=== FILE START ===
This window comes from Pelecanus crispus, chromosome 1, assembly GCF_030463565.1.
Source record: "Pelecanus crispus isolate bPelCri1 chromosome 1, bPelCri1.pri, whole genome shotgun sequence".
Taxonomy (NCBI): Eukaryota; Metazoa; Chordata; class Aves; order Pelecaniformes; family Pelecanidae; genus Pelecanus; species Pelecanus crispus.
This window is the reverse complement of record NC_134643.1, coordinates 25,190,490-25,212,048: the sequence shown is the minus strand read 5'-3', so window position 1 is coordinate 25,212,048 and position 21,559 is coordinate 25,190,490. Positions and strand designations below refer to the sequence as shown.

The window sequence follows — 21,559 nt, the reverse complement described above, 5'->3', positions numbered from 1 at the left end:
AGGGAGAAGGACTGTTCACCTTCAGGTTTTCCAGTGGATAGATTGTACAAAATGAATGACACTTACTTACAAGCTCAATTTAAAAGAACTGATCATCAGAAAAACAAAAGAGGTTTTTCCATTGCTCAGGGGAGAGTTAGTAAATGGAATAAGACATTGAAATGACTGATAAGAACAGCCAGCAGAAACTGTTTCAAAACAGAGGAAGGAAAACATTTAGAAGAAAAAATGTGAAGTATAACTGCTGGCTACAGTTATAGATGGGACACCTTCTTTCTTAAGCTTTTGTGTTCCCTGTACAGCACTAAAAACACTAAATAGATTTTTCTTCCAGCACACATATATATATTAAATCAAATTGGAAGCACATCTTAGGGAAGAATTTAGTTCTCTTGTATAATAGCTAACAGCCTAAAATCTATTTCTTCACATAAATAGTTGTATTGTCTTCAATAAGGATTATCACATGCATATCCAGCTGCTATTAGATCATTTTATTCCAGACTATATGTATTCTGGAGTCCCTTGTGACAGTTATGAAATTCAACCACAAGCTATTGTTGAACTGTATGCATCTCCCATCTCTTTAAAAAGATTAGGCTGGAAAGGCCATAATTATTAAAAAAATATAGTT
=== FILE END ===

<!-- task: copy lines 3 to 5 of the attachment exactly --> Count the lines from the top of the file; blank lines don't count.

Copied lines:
Taxonomy (NCBI): Eukaryota; Metazoa; Chordata; class Aves; order Pelecaniformes; family Pelecanidae; genus Pelecanus; species Pelecanus crispus.
This window is the reverse complement of record NC_134643.1, coordinates 25,190,490-25,212,048: the sequence shown is the minus strand read 5'-3', so window position 1 is coordinate 25,212,048 and position 21,559 is coordinate 25,190,490. Positions and strand designations below refer to the sequence as shown.

The window sequence follows — 21,559 nt, the reverse complement described above, 5'->3', positions numbered from 1 at the left end: